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Buzzer-beater, wrong-way call boost Marquette

No Buzz, a buzzer-beater and a wrongway overtime play made for a wild night for Marquette.

MILWAUKEE — Brad Autry admitted he was a bit exasperated after finding out he was the choice to serve as Marquette's acting head coach.

With a million thoughts running through the assistant coach's head, senior point guard Junior Cadougan put his arm around him and told him everything was going to be all right; he was going to make it so. If that required Cadougan stepping up and hitting big shots or grabbing a big rebound in Tuesday's Big East opener against UConn, so be it. 
 
As it turns out, Autry was faced with a big decision after being thrown into the fire in his first game as head coach, when Ryan Boatright hit a jumper to put Connecticut up by three with 5.9 seconds left. 
 
Should he call timeout or let his team go on the fly? Maybe Buzz Williams, who was serving a one-game, school-imposed suspension for recruiting violations committed by a former assistant coach, would have called a timeout to set something up.

Autry's mind may have gone back to the conversation with Cadougan, because he let the senior go. And, delivering on his promise, Cadougan buried a 30-foot 3-pointer to send the game into overtime, where the Golden Eagles went on to an 82-76 win. 

The Golden Eagles were 0 for 14 from beyond the arc prior to the shot, and Cadougan was just a 16.7 percent 3-point shooter on the season. But the senior stepped up when it mattered, then steadied the Golden Eagles (10-3, 1-0 Big East) in overtime. 

As big as it was for Marquette to open Big East play with a victory, it might have been even more important to win the way it did. A weak-minded or soft team wouldn't have won, wouldn't have answered UConn like Marquette did.

Marquette, a team still trying to find its identity after losing its two best players from last season, grew up Tuesday night.
 
"As much as the win, and I'm ecstatic to win, I'm just so happy that I feel like we turned a corner into who we are with this team," Autry said. "Not what last year's team was, or two years ago. I think they feel that as much as anybody."

During shootaround prior to Tuesday's game, Autry lined up every returning player and asked them a simple question: Are you tough enough to win in the Big East? At least for one game, Marquette proved it was. 
 
"Floor burns, big defensive rebounds, offensive rebounds," Autry said of what made his team a winner. "It was a situation where we had to make some plays and at the times plays needed to be made, our guys did it. I was very, very, very proud of them."
 
From the time Boatright hit the contested jumper to Cadougan's shot, the BMO Harris Bradley Center was going crazy. Things got even wilder when the officials lined the teams up facing the wrong way to start the overtime period.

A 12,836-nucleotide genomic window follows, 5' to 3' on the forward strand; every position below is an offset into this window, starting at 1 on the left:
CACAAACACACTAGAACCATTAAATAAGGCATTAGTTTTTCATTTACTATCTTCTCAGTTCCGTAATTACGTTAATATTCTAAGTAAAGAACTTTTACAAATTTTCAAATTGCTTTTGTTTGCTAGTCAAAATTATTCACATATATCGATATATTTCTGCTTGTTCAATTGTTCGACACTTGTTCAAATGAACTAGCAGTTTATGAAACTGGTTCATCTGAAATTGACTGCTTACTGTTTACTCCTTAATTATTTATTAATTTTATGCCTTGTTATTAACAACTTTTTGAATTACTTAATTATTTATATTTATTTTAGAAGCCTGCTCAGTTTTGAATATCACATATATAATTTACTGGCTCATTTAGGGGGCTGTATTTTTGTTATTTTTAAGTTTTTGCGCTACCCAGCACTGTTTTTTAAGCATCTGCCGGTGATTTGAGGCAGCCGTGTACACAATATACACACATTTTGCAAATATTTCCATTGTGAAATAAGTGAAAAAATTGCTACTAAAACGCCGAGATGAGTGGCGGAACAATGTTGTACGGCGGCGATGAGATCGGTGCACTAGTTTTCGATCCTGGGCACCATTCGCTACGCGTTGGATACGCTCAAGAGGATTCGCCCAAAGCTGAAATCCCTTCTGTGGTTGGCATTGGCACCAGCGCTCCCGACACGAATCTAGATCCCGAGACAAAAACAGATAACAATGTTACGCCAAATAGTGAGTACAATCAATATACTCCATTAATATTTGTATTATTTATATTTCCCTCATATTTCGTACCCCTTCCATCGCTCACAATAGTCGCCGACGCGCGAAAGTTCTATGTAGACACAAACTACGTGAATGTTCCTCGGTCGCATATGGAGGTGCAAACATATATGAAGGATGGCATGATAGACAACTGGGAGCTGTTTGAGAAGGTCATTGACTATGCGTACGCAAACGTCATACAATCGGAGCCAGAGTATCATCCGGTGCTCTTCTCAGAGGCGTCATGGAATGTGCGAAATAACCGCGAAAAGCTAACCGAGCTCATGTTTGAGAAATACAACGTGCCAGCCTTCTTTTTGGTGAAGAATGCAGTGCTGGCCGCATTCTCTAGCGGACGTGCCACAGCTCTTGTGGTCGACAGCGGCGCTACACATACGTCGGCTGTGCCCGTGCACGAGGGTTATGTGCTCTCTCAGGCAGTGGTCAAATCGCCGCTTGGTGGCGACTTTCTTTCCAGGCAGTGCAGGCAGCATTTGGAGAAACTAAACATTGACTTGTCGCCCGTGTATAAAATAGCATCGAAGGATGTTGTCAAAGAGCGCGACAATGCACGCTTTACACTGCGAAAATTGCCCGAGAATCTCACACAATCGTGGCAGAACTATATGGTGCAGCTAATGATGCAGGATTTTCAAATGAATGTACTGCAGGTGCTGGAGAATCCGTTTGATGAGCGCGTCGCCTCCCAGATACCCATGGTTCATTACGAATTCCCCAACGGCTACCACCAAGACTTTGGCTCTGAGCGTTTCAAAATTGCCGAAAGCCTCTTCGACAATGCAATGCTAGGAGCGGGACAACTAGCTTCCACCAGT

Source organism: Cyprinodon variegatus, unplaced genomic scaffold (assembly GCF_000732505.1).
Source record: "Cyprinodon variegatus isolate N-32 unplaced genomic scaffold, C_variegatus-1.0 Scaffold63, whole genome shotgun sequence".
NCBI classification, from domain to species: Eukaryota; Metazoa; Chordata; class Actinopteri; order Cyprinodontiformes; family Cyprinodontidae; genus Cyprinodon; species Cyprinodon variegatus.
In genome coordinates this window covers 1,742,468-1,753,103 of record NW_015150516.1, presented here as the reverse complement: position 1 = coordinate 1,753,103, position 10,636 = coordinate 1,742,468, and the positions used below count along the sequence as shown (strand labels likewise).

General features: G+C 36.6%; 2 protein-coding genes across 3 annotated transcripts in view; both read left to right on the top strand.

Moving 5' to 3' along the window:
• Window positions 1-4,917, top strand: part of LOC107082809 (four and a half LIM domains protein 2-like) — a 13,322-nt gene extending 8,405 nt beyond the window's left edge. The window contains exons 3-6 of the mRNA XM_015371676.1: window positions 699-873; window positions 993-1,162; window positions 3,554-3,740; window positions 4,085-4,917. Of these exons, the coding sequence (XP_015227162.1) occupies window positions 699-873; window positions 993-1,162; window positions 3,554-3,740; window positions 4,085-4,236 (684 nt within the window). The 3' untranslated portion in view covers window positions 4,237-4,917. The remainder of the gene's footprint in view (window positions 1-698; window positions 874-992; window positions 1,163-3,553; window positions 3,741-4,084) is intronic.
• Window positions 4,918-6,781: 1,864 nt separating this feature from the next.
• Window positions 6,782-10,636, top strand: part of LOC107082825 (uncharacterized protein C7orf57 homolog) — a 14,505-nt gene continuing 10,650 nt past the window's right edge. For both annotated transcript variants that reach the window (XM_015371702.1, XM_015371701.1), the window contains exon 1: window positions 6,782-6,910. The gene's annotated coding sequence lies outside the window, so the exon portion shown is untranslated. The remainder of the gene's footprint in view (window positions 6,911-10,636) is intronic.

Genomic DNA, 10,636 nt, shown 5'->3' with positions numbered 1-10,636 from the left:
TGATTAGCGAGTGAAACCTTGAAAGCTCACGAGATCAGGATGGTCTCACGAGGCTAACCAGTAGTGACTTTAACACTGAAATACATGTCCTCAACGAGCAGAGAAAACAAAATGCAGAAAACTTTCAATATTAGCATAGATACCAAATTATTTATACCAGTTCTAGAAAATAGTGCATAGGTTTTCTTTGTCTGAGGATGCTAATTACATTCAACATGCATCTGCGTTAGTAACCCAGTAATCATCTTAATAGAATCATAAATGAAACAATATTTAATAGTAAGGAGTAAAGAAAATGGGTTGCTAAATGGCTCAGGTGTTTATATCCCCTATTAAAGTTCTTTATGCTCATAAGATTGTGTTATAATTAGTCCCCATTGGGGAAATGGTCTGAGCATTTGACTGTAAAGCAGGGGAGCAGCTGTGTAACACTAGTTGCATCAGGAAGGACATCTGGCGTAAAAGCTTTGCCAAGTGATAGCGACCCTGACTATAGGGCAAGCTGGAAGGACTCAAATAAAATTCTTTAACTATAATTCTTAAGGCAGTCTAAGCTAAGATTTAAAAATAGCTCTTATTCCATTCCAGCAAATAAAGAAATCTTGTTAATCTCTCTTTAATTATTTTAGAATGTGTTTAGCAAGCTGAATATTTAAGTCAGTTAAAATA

UConn won the tip going the wrong way, and Marquette's Jamil Wilson goaltended a shot by Shabazz Napier on the first possession. The officials, confused as to what to do after realizing their mistake 12 seconds into overtime, ultimately decided to give Marquette the ball on the alternating possession.

As it turns out, rule five, section one, article three of the NCAA's rule book states that when the official permits a team to go in the wrong direction and then the error is discovered, all activity and time consumed shall count as though each team had gone in the proper direction, meaning UConn should have been awarded the two points. 
 
"The players went in the wrong direction," Big East official Karl Hess said. "Because we allowed that to happen, the only thing that was wrong is there was a goaltend on the play. We should have scored the goaltend and give Connecticut the two points for that."
 
The mistake didn't directly impact the result, but still was a glaring error that only added to the maelstrom in the arena after the last-second shot. Again, Cadougan stepped in to aid Autry.
 
"Just stay poised and get your team settled down and move on to the next play," Cadougan said.
 
Though Marquette has 17 conference games remaining on its schedule, the Golden Eagles began to answer some of the questions critics posed during nonconference play. Professing it would play to its competition, Marquette stepped up and got back to playing Williams' style of basketball, even if he wasn't there.

During the second half, Napier and Boatright hit tough shot after tough shot, but Marquette found a way to answer. Autry put it best when he said the Golden Eagles got back to a "mentality of toughness." 

And while this team still has flaws and a lot to work on, it scratched and clawed its way to a big win. 

"We didn't have our head coach tonight but our guys didn't rely on me, they didn't rely on our coaching staff, we all did it as one," Cadougan said. "The sign of maturity that we have on our team is great. That's going to take us a long way."

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